But it wasn't the end of the simulcast.

McMahon came out one final time, and in an attempt to pour salt in WCW's wounds, he began to brag about his purchase. But WWE had one more surprise.

McMahon's son, Shane, came out. But he didn't come out in Cleveland, the site of Raw. Instead, he appeared in Panama City and explained to the world that a McMahon did indeed purchase WCW, but it wasn't his father.

Shane then dropped the bombshell that he was actually the new owner of WCW, which was part of the storyline.

To this day, it remains one of the most surprising moments in Raw history, and as that show concluded, it appeared WWE had a gold mine of creative ideas in store. But did they?

Historical Impact

Though WWE now had all of the power in the mainstream wrestling world, the approach it took with its new possession was strange at best.

WWE decided to introduce the Superstars they had obtained from WCW at a very slow rate.

They had acquired wrestlers like Lance Storm, Booker T, Mike Awesome and Billy Kidman. But more of the talk was centered around the people they didn't get.

There was no Flair, no Sting, no Scott Steiner and no Goldberg. Hall and Nash, who helped form the NWO, were also not in the picture. WWE's decision not to go all out to get bigger names into the fold was one of its biggest downfalls.

Instead, they came up with an invasion angle that even led to a pay-per-view event called Invasion. That event had so much potential and should have been so much better than it was.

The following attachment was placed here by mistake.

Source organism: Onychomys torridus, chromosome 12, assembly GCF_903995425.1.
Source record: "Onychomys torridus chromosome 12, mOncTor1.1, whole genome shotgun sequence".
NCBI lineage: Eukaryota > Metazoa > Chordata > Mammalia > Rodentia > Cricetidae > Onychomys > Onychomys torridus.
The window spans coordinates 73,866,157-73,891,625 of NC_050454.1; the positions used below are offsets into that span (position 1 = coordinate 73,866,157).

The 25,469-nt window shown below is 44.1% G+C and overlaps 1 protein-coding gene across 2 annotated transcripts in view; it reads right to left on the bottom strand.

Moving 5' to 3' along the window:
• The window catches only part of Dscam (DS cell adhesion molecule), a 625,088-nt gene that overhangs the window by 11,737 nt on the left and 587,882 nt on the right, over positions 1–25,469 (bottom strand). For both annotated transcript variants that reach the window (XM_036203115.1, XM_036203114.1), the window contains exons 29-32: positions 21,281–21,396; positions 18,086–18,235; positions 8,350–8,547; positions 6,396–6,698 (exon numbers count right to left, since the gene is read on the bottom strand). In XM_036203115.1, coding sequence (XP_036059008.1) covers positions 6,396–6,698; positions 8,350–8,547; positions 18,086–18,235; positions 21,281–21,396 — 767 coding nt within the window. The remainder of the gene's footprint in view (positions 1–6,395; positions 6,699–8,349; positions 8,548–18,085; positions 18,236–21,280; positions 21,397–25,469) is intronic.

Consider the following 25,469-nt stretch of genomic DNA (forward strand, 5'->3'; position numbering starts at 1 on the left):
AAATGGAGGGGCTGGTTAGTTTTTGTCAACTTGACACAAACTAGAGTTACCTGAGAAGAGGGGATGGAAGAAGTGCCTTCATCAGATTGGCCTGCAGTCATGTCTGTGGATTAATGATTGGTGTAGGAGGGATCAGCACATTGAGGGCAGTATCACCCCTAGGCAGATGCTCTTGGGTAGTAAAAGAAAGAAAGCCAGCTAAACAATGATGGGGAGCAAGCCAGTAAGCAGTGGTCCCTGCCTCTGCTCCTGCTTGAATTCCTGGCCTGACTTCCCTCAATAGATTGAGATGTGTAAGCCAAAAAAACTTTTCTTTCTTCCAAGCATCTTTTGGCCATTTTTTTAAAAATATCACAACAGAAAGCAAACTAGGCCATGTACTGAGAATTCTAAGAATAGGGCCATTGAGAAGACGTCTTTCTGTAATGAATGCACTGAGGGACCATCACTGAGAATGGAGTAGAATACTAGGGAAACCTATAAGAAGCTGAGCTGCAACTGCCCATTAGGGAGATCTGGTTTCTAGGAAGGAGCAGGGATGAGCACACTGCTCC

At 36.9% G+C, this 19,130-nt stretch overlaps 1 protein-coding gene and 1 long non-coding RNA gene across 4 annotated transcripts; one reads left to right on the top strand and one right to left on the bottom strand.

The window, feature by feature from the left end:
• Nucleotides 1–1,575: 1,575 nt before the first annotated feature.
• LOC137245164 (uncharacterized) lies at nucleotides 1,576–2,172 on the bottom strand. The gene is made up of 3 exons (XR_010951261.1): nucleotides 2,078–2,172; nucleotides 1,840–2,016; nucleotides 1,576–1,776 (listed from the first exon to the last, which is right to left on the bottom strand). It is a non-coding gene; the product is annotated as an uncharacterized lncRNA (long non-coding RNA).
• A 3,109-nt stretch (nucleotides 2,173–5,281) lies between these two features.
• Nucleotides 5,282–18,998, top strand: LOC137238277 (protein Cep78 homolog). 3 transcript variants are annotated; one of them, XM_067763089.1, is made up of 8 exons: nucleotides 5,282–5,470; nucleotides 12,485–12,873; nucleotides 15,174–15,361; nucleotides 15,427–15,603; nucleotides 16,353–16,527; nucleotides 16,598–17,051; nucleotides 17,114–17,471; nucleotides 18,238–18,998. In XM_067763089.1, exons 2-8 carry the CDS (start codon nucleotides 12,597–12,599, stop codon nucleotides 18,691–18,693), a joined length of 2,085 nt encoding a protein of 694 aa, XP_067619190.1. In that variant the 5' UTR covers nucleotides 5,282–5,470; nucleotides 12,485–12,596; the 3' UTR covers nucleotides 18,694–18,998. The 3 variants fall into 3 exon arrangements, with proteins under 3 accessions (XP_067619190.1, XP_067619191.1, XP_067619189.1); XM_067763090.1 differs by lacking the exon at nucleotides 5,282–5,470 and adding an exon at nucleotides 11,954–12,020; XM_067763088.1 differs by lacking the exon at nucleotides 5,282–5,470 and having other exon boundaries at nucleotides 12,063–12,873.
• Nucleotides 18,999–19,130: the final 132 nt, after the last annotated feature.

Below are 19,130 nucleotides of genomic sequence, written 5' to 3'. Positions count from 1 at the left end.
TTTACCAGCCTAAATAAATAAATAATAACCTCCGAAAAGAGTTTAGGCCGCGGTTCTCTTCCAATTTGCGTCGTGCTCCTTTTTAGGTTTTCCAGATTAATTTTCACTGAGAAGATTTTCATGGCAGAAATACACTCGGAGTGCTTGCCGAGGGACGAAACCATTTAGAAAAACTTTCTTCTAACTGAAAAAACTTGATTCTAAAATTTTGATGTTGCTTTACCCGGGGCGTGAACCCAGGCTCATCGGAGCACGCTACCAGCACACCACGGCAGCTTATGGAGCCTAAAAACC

Instead, WWE decided to bury WCW, and before the end of 2001, it was already dead and gone. In the process, WWE had done themselves some inadvertent harm.

In the days of Raw and Nitro going head-to-head for top ratings, each company put on its best work. They came out with guns blazing every Monday night.

Without competition, WWE became very stagnant. It was almost as if the company decided it could be lackadaisical now that it had won the war. Most fans probably didn't appreciate that.

McMahon got what he wanted—a monopoly over the wrestling industry. But that isn't necessarily a good thing.

It can be argued that if WCW were still around, it would be best for all involved.

Talents could choose where they wanted to work. If they didn't like the direction they were going, they could wait for their contract to expire and try to reinvent themselves on the other show.

And before anyone mentions TNA, they simply aren't on that level.

For fans, they would still be able to watch one show and record the other, having the ability to decide which show was better that particular Monday.

Instead, there is only one show in town, and you either love it...or you deal with it.

The height of the rivalry between WWE and WCW was truly the best time to be a wrestling fan, and if you missed the Monday night wars, you missed the opportunity to have that all-important choice.

Next week, Turning Point takes an even closer look at the invasion angle.